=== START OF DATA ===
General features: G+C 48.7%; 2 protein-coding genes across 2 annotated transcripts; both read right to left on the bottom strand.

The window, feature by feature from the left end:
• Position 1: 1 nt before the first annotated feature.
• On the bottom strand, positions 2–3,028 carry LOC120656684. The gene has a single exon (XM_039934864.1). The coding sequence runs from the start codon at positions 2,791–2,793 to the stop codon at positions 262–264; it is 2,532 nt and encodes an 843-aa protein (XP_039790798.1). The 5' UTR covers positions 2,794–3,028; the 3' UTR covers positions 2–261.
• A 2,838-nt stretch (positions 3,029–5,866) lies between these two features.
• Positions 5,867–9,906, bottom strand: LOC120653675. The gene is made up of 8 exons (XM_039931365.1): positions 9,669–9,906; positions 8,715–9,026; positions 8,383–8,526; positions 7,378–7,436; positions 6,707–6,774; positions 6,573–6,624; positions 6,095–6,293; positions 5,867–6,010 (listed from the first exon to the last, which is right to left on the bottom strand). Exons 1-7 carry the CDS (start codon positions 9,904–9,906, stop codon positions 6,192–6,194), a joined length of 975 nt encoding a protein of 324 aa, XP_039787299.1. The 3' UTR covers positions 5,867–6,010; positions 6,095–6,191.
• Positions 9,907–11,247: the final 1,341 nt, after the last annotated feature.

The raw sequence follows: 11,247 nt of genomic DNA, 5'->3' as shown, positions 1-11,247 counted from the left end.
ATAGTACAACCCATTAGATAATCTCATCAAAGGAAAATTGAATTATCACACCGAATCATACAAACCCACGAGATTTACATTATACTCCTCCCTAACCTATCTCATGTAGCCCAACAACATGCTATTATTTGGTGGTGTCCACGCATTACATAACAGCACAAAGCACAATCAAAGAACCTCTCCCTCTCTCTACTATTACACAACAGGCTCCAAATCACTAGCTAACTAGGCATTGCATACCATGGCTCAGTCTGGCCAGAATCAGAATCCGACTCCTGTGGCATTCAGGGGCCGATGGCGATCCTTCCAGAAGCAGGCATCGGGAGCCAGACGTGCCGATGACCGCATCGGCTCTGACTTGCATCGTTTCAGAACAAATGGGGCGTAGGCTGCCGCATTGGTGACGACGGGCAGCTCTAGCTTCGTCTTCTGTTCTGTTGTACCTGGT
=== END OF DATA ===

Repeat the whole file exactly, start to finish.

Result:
General features: G+C 48.7%; 2 protein-coding genes across 2 annotated transcripts; both read right to left on the bottom strand.

The window, feature by feature from the left end:
• Position 1: 1 nt before the first annotated feature.
• On the bottom strand, positions 2–3,028 carry LOC120656684. The gene has a single exon (XM_039934864.1). The coding sequence runs from the start codon at positions 2,791–2,793 to the stop codon at positions 262–264; it is 2,532 nt and encodes an 843-aa protein (XP_039790798.1). The 5' UTR covers positions 2,794–3,028; the 3' UTR covers positions 2–261.
• A 2,838-nt stretch (positions 3,029–5,866) lies between these two features.
• Positions 5,867–9,906, bottom strand: LOC120653675. The gene is made up of 8 exons (XM_039931365.1): positions 9,669–9,906; positions 8,715–9,026; positions 8,383–8,526; positions 7,378–7,436; positions 6,707–6,774; positions 6,573–6,624; positions 6,095–6,293; positions 5,867–6,010 (listed from the first exon to the last, which is right to left on the bottom strand). Exons 1-7 carry the CDS (start codon positions 9,904–9,906, stop codon positions 6,192–6,194), a joined length of 975 nt encoding a protein of 324 aa, XP_039787299.1. The 3' UTR covers positions 5,867–6,010; positions 6,095–6,191.
• Positions 9,907–11,247: the final 1,341 nt, after the last annotated feature.

The raw sequence follows: 11,247 nt of genomic DNA, 5'->3' as shown, positions 1-11,247 counted from the left end.
ATAGTACAACCCATTAGATAATCTCATCAAAGGAAAATTGAATTATCACACCGAATCATACAAACCCACGAGATTTACATTATACTCCTCCCTAACCTATCTCATGTAGCCCAACAACATGCTATTATTTGGTGGTGTCCACGCATTACATAACAGCACAAAGCACAATCAAAGAACCTCTCCCTCTCTCTACTATTACACAACAGGCTCCAAATCACTAGCTAACTAGGCATTGCATACCATGGCTCAGTCTGGCCAGAATCAGAATCCGACTCCTGTGGCATTCAGGGGCCGATGGCGATCCTTCCAGAAGCAGGCATCGGGAGCCAGACGTGCCGATGACCGCATCGGCTCTGACTTGCATCGTTTCAGAACAAATGGGGCGTAGGCTGCCGCATTGGTGACGACGGGCAGCTCTAGCTTCGTCTTCTGTTCTGTTGTACCTGGT